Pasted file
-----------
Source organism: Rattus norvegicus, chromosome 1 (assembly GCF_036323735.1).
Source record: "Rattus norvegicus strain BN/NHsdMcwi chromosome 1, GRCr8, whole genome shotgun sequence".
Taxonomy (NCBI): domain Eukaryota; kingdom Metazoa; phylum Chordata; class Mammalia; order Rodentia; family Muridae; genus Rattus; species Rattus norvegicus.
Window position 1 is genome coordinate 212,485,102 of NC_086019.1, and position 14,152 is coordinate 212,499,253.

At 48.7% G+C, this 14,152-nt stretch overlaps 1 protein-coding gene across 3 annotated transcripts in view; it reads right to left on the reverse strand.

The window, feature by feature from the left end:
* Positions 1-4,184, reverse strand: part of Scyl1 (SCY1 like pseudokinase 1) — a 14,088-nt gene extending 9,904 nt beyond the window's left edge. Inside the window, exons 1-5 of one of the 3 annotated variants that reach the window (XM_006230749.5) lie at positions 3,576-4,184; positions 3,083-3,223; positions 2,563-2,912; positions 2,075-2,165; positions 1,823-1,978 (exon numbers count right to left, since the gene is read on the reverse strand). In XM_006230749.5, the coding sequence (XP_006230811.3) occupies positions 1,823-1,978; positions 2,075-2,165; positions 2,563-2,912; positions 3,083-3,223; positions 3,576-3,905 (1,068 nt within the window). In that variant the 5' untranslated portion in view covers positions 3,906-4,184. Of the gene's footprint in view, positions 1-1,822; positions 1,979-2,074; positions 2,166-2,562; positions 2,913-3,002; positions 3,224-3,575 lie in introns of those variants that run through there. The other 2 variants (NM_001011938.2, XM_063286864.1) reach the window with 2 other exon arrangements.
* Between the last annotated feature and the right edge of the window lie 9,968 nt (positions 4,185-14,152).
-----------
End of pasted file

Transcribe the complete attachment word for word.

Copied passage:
Source organism: Rattus norvegicus, chromosome 1 (assembly GCF_036323735.1).
Source record: "Rattus norvegicus strain BN/NHsdMcwi chromosome 1, GRCr8, whole genome shotgun sequence".
Taxonomy (NCBI): domain Eukaryota; kingdom Metazoa; phylum Chordata; class Mammalia; order Rodentia; family Muridae; genus Rattus; species Rattus norvegicus.
Window position 1 is genome coordinate 212,485,102 of NC_086019.1, and position 14,152 is coordinate 212,499,253.

At 48.7% G+C, this 14,152-nt stretch overlaps 1 protein-coding gene across 3 annotated transcripts in view; it reads right to left on the reverse strand.

The window, feature by feature from the left end:
* Positions 1-4,184, reverse strand: part of Scyl1 (SCY1 like pseudokinase 1) — a 14,088-nt gene extending 9,904 nt beyond the window's left edge. Inside the window, exons 1-5 of one of the 3 annotated variants that reach the window (XM_006230749.5) lie at positions 3,576-4,184; positions 3,083-3,223; positions 2,563-2,912; positions 2,075-2,165; positions 1,823-1,978 (exon numbers count right to left, since the gene is read on the reverse strand). In XM_006230749.5, the coding sequence (XP_006230811.3) occupies positions 1,823-1,978; positions 2,075-2,165; positions 2,563-2,912; positions 3,083-3,223; positions 3,576-3,905 (1,068 nt within the window). In that variant the 5' untranslated portion in view covers positions 3,906-4,184. Of the gene's footprint in view, positions 1-1,822; positions 1,979-2,074; positions 2,166-2,562; positions 2,913-3,002; positions 3,224-3,575 lie in introns of those variants that run through there. The other 2 variants (NM_001011938.2, XM_063286864.1) reach the window with 2 other exon arrangements.
* Between the last annotated feature and the right edge of the window lie 9,968 nt (positions 4,185-14,152).